All the more so since five more years of Gordon Brown would test the patience of even the most diehard Labour supporters. Whatever his qualities might be, he is singularly ill-suited to being prime minister. His style rankles. His decision-making (or indecision) is erratic. He is tainted by all the mistakes of the past 13 years – not least cheering on the financial bubble that has now gone spectacularly bust. And since Labour has not had the guts to get rid of him over the past three miserable years, it seems highly unlikely that the party would find the courage to do so after he had won an electoral mandate. Besides, whoever the leader might be, voters would doubtless be gasping for change after four terms – 18 years – of Labour government.
To put it another way, if the choice for Labour is between either an unrewarding extra term in office followed by several terms on the margins or a narrow defeat, a period of renewal and a good chance of returning to government within five years, surely the latter is preferable? Surely only those whose political lifespan is nearing its end, those who depend on Gordon Brown for their advancement, and those who cling to the trappings of office would prefer the former?
The possibility of a hung parliament does not fundamentally alter this calculation. Since the Liberal Democrats have all but ruled out a coalition, a minority government (and most likely a second election) would prolong the uncertainty – increasing the risk of a sterling crisis – but would not change the underlying choice between Tory now or Tory later.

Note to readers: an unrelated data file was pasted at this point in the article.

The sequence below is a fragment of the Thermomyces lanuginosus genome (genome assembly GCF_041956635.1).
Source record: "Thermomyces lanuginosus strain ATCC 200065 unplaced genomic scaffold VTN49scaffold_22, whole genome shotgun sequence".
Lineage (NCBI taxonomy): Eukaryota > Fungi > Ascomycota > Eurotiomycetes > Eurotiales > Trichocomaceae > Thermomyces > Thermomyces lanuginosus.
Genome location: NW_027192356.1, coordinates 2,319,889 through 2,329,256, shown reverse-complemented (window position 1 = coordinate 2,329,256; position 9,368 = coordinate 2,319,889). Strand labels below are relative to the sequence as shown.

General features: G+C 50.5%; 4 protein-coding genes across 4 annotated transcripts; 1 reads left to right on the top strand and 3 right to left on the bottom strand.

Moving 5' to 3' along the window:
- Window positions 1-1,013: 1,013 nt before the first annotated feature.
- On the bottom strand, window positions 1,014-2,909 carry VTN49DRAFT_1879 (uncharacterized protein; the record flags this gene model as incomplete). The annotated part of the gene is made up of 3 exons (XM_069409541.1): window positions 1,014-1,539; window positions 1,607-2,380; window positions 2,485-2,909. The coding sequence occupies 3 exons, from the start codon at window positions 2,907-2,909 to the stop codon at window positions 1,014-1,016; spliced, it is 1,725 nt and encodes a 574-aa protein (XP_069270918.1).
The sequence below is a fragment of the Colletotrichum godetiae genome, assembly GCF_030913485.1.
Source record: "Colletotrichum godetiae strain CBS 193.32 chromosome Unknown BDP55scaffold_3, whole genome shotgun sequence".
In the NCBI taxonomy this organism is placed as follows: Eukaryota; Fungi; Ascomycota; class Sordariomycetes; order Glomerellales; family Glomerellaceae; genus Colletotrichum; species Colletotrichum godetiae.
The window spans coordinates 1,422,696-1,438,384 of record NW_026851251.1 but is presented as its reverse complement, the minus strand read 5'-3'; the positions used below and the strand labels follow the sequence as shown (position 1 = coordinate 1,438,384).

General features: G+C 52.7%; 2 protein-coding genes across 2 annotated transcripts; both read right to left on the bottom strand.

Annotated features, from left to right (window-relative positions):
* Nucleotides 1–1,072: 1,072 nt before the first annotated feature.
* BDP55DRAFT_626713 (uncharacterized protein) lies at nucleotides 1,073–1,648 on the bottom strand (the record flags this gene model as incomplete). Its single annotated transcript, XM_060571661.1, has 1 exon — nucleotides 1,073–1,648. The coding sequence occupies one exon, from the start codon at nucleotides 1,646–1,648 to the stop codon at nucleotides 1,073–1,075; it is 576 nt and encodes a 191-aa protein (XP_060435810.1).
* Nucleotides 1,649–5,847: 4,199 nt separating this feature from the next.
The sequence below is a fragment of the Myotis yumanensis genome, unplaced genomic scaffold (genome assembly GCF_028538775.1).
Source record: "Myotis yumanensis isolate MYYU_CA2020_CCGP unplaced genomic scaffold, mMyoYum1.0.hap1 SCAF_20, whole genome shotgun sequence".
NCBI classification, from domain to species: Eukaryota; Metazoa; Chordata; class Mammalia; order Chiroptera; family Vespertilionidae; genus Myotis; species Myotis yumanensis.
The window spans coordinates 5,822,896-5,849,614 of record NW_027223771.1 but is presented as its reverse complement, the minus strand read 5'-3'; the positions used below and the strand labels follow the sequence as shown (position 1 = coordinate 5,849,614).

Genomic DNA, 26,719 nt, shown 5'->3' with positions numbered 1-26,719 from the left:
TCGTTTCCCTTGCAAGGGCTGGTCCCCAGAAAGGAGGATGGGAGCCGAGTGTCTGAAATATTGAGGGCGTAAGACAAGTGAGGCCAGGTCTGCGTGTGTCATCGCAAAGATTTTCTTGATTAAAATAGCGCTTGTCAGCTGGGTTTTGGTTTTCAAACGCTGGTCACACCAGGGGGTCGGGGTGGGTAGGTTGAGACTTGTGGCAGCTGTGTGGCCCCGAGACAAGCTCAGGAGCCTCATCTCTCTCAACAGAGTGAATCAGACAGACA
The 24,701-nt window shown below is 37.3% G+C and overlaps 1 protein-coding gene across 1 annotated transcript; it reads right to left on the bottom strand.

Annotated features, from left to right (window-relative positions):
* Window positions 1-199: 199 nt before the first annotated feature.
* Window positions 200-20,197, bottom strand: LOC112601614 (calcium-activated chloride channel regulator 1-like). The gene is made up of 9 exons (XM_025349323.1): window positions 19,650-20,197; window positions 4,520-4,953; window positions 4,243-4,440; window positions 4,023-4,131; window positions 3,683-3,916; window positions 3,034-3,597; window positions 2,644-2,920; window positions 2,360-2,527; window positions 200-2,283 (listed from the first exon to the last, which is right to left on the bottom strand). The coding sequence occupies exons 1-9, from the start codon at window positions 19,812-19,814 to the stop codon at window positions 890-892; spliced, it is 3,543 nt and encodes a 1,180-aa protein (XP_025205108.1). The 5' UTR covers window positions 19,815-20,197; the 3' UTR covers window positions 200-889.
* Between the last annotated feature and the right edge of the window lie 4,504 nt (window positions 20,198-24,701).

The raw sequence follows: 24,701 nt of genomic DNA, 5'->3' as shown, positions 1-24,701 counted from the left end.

Of course, there are ifs, buts and maybes. One objection is that a Tory victory might result in such severe harm to Britain – for instance, a sequence of events that resulted in Britain leaving the EU – that it must be avoided at all costs. A more immediate danger is that if George Osborne sl
ashed spending, the economy would tank again. That is a big worry. But even a re-elected Labour government might be forced to bring forward budget cuts if markets panic. And in political terms, the likelihood of Tory economic mismanagement strengthens the argument that losing the election would benefit Labour longer term.
Another risk is that Labour might tear itself apart in opposition, rendering itself unelectable, allowing the Tories to win again by default in 2015 unless the Liberal Democrats could capitalise on the situation – a rerun of 1983. That said, Labour might also tear itself apart if it was re-elected, as John Major’s Tories did.
Others will argue that Labour could succeed where Margaret Thatcher failed and go on and on and on. A Labour victory might cause the Conservative party to implode (extremely unlikely) or result in electoral reform that entrenched a progressive majority. That possibility is certainly appealing, not least to Lib Dems and Greens. But with or without a change in the voting system, it seems highly unlikely that Labour would stagger on into an unprecedented fifth term after five more years of austerity under Gordon Brown, still less that the Lib Dems would want to prop them up in office.
The prospect of a Europhobic, economically confused, anti-immigrant, privilege-defending Tory government led by a lightweight PR man is soul-destroying. But as disheartening as it now seems, this is an election that Labour might be better off losing.